Gear Up! Choose Your Budget
Making the right technology choices can help you work more efficiently and, ultimately, boost your productivity.
July 1, 2008
The sheer quantity of gadgetry is astounding, and prices keep falling even as features and functions improve. But with so many choices in every category today, the selection process can seem overwhelming, even intimidating.
How do you know which gadgets you need and what you need them to do? We’ve put together three packages of essential tools — a laptop computer, a digital camera, a smart phone, and a navigational device that uses global positioning system technology.
1. A notebook is the hub of mobile productivity for accessing the Web and all its resources.
2. A smart phone is a more compact extension of that computer, less intrusive and more effective for keeping in touch wherever you are.
3. A digital camera captures images for virtual online tours, printed flyers, or even video walkthroughs of homes. A GPS navigation system can guide you around in the most direct way, saving precious gas and time.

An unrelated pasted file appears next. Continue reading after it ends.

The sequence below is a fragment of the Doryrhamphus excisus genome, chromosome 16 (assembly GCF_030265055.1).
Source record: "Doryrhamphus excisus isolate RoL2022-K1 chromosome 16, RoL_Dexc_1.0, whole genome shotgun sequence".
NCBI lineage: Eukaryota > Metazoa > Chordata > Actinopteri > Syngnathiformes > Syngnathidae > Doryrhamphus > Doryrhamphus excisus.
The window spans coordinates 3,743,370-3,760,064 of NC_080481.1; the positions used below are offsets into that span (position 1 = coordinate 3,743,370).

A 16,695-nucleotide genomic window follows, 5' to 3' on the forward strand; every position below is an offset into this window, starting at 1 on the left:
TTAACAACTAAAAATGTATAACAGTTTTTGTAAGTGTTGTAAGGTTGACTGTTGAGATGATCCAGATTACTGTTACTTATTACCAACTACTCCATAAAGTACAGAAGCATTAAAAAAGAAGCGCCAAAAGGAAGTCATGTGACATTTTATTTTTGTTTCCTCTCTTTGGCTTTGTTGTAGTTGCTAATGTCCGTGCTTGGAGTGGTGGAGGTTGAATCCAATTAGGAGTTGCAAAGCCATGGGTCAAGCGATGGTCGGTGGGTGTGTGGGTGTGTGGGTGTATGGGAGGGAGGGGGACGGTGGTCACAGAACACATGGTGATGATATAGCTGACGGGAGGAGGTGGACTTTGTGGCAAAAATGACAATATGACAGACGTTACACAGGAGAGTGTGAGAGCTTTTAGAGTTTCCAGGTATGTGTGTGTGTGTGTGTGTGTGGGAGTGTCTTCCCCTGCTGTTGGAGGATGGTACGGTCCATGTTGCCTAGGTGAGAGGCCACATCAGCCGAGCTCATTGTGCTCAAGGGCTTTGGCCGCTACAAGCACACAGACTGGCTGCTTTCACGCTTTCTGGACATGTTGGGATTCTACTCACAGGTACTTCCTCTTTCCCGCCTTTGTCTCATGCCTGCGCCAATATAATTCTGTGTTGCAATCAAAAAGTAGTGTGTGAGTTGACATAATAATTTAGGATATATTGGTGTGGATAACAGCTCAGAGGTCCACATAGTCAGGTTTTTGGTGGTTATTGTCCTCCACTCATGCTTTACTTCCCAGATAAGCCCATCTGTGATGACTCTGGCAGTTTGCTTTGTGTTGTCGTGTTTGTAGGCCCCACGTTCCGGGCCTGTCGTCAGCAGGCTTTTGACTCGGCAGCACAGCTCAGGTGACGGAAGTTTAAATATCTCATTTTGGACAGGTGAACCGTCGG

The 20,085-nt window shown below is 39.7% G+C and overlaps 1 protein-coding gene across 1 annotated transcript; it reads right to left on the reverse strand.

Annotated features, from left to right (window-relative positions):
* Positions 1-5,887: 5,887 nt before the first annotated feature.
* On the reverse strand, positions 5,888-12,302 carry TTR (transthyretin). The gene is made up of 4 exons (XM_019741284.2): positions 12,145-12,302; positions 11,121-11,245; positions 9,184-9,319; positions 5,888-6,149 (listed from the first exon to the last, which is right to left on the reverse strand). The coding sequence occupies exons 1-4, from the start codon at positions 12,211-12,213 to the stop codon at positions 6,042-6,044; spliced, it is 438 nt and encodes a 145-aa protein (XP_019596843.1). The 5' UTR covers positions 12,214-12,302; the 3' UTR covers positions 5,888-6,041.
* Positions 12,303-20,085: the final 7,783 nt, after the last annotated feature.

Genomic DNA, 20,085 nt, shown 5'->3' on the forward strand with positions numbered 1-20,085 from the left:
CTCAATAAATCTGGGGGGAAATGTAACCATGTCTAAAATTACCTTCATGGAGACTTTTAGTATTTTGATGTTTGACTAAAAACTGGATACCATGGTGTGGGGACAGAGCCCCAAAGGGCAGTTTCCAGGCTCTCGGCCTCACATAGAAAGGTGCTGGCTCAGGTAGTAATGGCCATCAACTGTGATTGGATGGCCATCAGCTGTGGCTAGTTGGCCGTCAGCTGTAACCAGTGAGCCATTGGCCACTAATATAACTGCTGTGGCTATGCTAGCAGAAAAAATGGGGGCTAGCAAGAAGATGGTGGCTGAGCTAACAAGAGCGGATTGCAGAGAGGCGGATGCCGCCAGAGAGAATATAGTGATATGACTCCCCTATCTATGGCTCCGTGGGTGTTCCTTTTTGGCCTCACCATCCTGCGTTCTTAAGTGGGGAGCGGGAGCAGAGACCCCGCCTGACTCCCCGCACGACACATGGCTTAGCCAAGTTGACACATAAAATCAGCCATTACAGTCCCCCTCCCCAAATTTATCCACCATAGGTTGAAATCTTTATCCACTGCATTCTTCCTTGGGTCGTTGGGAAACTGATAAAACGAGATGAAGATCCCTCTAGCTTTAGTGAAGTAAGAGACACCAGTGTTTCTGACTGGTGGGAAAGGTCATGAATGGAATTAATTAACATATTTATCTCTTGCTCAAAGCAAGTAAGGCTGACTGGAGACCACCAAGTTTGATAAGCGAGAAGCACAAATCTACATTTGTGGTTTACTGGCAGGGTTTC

You can buy the economy package for less than $800 (suggested retail prices, not including sales taxes). If you’re ready to spring for the glitziest, most powerful high-tech toys available, we have a package topping $5,000 for you. In between, we’ve assembled a package that’ll run you a little over $3,000.
Today’s top-of-the-line solutions deliver not just functionality but options that go the extra mile. Carrying these products announces that you’re a tech leader who demands the best and can afford it.
When you move up from entry-level products, your choices increase dramatically. You may not find all the newest features, but there’ll be enough to make your purchases viable for at least the next three years, a full generation in the world of technology.
Notebook: Only Apple’s computers can be set up to run both Windows- and Mac-compatible software. The $1,999 entry model in its MacBook Pro line has a 2.4GHz Intel Core Duo processor, 15-inch widescreen LED backlit display, iSight camera, 2GB RAM, a 200GB hard drive, CD and DVD burner, andWi-Fi n (n is the latest iteration of WiFi technology; g is the older standard), plus Bluetooth.
Tech on a Budget
If keeping your costs down is your overriding concern, you’ll sacrifice some features but still stay productive with these selections.